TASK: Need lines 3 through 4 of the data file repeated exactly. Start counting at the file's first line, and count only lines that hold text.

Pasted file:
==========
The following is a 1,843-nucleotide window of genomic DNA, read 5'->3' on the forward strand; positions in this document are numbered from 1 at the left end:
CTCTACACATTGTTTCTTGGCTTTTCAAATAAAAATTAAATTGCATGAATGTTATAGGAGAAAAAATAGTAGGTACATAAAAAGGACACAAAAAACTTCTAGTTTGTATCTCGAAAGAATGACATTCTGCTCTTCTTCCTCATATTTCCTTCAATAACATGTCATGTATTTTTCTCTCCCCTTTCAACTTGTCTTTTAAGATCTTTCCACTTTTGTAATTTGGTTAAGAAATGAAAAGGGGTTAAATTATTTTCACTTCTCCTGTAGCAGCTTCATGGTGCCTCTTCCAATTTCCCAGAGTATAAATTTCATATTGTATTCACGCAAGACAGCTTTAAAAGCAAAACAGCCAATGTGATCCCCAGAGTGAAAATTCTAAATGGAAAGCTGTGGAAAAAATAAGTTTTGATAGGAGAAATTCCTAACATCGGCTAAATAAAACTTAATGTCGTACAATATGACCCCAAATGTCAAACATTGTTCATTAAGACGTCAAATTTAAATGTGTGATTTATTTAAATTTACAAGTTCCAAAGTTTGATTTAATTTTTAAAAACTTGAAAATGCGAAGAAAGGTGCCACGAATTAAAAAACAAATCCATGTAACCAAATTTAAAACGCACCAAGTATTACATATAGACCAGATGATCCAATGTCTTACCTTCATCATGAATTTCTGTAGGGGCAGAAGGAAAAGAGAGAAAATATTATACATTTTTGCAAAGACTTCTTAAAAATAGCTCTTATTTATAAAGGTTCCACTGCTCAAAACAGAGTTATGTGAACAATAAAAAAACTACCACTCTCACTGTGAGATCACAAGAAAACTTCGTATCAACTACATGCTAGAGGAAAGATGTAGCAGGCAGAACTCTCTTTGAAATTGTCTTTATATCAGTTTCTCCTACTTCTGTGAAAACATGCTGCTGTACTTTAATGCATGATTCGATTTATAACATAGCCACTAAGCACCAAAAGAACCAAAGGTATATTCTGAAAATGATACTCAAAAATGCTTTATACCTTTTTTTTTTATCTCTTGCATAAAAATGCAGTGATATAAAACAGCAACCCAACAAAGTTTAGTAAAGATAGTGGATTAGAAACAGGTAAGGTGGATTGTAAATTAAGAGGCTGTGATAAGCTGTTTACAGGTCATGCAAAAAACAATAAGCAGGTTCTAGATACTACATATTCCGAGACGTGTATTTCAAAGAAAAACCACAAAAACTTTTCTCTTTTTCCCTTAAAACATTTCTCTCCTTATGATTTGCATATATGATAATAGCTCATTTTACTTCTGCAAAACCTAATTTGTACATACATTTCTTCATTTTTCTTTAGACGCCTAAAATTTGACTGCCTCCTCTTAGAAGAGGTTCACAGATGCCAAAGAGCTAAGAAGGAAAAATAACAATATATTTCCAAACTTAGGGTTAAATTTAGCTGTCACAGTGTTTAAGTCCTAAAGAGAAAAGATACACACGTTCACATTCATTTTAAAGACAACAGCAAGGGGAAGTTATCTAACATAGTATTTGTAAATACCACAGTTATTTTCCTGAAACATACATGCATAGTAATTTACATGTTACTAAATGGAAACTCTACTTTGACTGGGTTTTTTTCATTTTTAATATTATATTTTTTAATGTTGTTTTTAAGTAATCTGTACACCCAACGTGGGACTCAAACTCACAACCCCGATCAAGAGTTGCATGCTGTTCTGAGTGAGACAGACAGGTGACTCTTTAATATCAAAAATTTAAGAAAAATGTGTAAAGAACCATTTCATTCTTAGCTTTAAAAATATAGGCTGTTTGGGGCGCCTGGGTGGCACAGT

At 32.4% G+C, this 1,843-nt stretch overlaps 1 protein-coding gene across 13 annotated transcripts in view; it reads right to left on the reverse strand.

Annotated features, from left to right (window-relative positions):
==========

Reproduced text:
At 32.4% G+C, this 1,843-nt stretch overlaps 1 protein-coding gene across 13 annotated transcripts in view; it reads right to left on the reverse strand.

Annotated features, from left to right (window-relative positions):